With individuals, when two or more persons come together to form a temporary partnershipfor the purpose of carrying out a particular project, such partnership can also be called a joint venture where the parties are “co-venturers“.
The venture can be for one specific project only – when the JV is referred to more correctly as a consortium (as the building of the Channel Tunnel) – or a continuing business relationship. The consortium JV (also known as a cooperative agreement) is formed where one party seeks technological expertise or technical service arrangements, franchise and brand use agreements, management contracts, rental agreements, for one-time contracts. The JV is dissolved when that goal is reached.
A joint venture takes place when two parties come together to take on one project. In a joint venture, both parties are equally invested in the project in terms of money, time, and effort to build on the original concept. While joint ventures are generally small projects, major corporations also use this method in order to diversify. A joint venture can ensure the success of smaller projects for those that are just starting in the business world or for established corporations. Since the cost of starting new projects is generally high, a joint venture allows both parties to share the burden of the project, as well as the resulting profits.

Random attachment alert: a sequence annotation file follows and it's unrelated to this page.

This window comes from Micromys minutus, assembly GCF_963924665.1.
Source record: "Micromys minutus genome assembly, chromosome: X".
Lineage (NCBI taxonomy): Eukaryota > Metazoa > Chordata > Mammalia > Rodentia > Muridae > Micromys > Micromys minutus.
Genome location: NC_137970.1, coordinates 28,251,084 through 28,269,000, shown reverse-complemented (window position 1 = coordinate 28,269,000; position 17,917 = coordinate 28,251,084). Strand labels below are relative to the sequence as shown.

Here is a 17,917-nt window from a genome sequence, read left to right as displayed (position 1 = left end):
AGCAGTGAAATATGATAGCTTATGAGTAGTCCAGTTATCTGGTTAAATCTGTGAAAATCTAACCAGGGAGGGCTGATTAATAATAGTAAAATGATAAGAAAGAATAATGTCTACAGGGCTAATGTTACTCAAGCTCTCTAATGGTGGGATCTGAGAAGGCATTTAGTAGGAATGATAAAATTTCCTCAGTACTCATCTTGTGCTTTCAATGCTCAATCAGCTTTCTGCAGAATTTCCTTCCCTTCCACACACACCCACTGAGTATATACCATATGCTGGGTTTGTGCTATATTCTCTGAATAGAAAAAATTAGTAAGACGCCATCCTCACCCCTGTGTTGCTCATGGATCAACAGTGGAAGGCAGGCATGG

Since money is involved in a joint venture, it is necessary to have a strategic plan in place. In short, both parties must be committed to focusing on the future of the partnership, rather than just the immediate returns. Ultimately, short term and long term successes are both important. In order to achieve this success, honesty, integrity, and communication within the joint venture are necessary.